When my son was 10 years old, I picked him up from a playdate. The father of the other boy told me, “It didn’t go well.” He said my son “browbeat” his son–that was the word he used. My son “browbeat” his son by giving him only three seconds to decide what game they’d play–X-Box, basketball, or Pokemon cards. My heart pounded and I couldn’t help but think, here we go again.
I sat in the car pulled over at the curb and tried to talk to my son, to explain–once again–that if he wanted friends, he had to be more patient, less reactive, more easy-going. He shoved the top of his t-shirt into his mouth and began to chew. I reached over, pulled it out, and demanded he look at me.
We’d been over this before, he and I. I wanted him to make eye contact with me so I knew he was listening. Even though the doctor told me kids with ADHD can listen while doing other things, even though I knew he heard every word; still, I wanted him to look at me. The funny thing was, when our eyes met, it was me who finally got it.
I stared at my son–dark eyes full and squinty behind glasses, lips pursed together and in need of chapstick, hands balled into fists at his side. He stared back at me and said between clenched teeth, “I was too tired to compromise.”
I can relate to that. Sometimes it’s hard, so hard, not to have the ease I crave–not to come home to a calm house, turn on Bruno Mars, have a glass of wine, eat some olives, and unwind. Sometimes raising a child with special needs seems like too much. And even though I’m “too tired to compromise,” compromise I must–“I’ll let you read for another 15 minutes if you bring up the garbage cans, do what I say the first time, don’t get out of bed after lights out.” I’m too tired to compromise but compromise I do every day–give up my time to work, to hike, to take a shower, to drive any one of my kids to soccer practice/music lessons/doctor’s appointments. It’s part of being a mom, and it’s what I signed up for when I had three children. But I wasn’t expecting the “advanced track”–the kind of parenting required when you have a child with special challenges.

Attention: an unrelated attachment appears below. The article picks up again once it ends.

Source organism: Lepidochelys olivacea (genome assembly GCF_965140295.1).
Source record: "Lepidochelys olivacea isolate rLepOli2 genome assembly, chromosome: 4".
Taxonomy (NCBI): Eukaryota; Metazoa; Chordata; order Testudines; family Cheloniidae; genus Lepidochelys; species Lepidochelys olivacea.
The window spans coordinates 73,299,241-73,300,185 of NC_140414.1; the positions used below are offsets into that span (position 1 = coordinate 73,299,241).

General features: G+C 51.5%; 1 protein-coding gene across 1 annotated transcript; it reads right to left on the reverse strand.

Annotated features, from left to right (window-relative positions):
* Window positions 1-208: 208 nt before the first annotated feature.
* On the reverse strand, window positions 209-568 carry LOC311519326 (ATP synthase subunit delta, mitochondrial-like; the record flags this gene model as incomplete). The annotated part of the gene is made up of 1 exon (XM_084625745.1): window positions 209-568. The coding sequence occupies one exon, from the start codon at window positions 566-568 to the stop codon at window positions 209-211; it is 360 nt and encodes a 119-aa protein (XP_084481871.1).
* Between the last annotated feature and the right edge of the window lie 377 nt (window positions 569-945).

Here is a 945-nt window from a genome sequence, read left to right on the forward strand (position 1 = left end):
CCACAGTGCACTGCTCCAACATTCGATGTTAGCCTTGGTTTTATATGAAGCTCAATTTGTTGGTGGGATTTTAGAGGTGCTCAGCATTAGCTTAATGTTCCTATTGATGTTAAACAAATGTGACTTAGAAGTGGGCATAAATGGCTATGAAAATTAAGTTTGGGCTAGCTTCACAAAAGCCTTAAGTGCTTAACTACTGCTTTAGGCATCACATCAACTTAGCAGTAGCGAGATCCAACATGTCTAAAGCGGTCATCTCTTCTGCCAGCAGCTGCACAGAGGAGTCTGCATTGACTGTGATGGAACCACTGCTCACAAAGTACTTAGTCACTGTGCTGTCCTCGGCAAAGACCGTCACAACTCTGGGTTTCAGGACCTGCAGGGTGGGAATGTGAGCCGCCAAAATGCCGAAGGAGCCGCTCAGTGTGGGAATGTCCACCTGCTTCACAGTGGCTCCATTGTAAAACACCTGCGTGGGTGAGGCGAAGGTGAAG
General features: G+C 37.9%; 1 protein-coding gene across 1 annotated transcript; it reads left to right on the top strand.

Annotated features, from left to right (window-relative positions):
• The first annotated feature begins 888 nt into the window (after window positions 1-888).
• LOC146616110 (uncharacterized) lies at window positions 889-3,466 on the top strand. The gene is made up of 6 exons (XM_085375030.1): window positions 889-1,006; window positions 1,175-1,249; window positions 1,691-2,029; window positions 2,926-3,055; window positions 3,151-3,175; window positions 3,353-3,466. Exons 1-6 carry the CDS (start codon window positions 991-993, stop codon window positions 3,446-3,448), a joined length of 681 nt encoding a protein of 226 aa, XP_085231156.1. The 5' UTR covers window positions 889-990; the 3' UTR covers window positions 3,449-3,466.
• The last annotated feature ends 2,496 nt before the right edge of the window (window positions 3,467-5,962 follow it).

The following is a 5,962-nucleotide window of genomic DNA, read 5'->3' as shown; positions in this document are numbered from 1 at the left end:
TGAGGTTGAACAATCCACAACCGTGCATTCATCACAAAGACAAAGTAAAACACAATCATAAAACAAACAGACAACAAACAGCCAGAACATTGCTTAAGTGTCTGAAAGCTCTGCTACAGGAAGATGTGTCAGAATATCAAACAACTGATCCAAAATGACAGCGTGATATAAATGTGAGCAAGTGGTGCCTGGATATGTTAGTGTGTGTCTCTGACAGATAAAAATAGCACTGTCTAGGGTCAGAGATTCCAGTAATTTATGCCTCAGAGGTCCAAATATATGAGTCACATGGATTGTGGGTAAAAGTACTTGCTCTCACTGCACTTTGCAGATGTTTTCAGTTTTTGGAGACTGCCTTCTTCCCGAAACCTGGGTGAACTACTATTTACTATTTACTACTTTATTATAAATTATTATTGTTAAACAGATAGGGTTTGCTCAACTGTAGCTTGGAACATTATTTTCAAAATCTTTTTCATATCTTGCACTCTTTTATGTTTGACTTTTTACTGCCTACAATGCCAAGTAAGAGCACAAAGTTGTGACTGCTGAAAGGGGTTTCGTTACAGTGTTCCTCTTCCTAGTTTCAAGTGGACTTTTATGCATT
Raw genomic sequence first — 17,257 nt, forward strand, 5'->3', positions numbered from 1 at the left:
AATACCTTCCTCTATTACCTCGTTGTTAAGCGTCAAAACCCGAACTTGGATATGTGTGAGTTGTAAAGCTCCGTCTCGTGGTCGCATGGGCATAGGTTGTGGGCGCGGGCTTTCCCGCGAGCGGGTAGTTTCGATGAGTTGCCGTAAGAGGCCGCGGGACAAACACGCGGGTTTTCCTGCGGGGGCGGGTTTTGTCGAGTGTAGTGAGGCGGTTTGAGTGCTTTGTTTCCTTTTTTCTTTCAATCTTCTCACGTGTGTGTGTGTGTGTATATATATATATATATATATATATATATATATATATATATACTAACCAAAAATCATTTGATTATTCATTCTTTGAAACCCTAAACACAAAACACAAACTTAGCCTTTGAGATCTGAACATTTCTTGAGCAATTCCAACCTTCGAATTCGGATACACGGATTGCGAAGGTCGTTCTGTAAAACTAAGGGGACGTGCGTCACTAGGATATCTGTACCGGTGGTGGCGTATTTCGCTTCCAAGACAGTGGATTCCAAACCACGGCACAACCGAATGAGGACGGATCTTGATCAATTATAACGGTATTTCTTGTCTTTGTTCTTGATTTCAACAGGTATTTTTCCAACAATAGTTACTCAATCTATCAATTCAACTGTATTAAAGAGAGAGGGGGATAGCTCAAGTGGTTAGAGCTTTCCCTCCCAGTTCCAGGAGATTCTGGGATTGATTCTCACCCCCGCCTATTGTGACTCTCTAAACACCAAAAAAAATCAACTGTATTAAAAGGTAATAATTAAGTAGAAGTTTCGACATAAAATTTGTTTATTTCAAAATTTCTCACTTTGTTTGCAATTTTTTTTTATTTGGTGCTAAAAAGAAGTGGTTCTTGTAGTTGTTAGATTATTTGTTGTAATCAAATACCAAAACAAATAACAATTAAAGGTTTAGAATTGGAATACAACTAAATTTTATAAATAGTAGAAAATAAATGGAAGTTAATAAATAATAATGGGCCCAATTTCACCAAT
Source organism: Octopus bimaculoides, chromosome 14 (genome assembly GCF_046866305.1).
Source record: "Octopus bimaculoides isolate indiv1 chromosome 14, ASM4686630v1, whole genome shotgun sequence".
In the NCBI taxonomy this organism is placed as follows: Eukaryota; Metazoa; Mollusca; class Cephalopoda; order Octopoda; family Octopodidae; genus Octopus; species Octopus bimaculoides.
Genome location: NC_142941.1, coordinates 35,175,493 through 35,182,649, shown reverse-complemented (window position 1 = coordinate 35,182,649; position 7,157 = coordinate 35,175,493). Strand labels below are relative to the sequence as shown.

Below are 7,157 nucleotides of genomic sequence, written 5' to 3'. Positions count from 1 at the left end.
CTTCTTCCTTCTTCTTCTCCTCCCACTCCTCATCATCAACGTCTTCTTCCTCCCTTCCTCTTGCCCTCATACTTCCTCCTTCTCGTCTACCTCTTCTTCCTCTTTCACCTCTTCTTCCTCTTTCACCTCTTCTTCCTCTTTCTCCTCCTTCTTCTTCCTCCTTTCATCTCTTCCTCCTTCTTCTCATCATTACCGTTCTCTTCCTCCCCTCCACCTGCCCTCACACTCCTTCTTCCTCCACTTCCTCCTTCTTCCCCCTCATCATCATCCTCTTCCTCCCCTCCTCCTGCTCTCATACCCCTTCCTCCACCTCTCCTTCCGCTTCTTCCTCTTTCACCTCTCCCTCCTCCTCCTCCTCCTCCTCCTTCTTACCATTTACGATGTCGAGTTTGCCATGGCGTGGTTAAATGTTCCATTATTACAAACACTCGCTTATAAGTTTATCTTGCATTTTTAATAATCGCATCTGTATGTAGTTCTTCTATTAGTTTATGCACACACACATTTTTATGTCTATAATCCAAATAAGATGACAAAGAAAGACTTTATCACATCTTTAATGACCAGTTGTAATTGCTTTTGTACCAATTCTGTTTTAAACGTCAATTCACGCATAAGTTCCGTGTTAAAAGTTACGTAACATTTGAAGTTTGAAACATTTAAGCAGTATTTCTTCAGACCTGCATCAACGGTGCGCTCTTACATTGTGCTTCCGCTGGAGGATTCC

Still, I refuse to disappear. Sometimes I center myself within myself and my refusal is elegant and loving. Sometimes I’m lost and my refusal is bitter like the bitter herbs dipped twice at the Passover table to remember the tears of the slaves. Sometimes my refusal is quiet–I won’t answer, I’ll hide in my laptop and never come out. I sit in my chair quiet as a fuse and think, I’m too damned tired to compromise. And then some days, I let go of how things should be and see the joy that’s right in front of me.
The next morning, I went to wake up my son. But instead of pulling off his covers, I got into his bed, wrapped my body around his, and nibbled his neck. He laughed out loud and I said, “I can’t believe how big you are. I once cuddled you in my elbow. One day, not too far off, you’ll be bigger than me.”
I smelled his smooth skin and ruffled his brown hair and it didn’t matter whether he compromised or I did or whether my husband had poured my coffee and it was getting cold on my countertop or whether school started at 8 and neither my son nor I were dressed or whether the dog had gone out or the alarm was turned off or whether either one of the girls had showered or even brushed their teeth. We were who we were and, at that moment, that was enough.
I laid beneath his plaid comforter with my baby in my arms, my treasured, longed-for, loved baby, and even though he had a bigger body–longer limbs, a head full of hair–that baby was still in there. And even though I was too tired to compromise, still, my arms longed to hold him, to know that he was safe and forget whether he had ADHD or ODD or OCD or PTSD or whatever other stupid letter combination. At that moment, I remembered that he was perfect.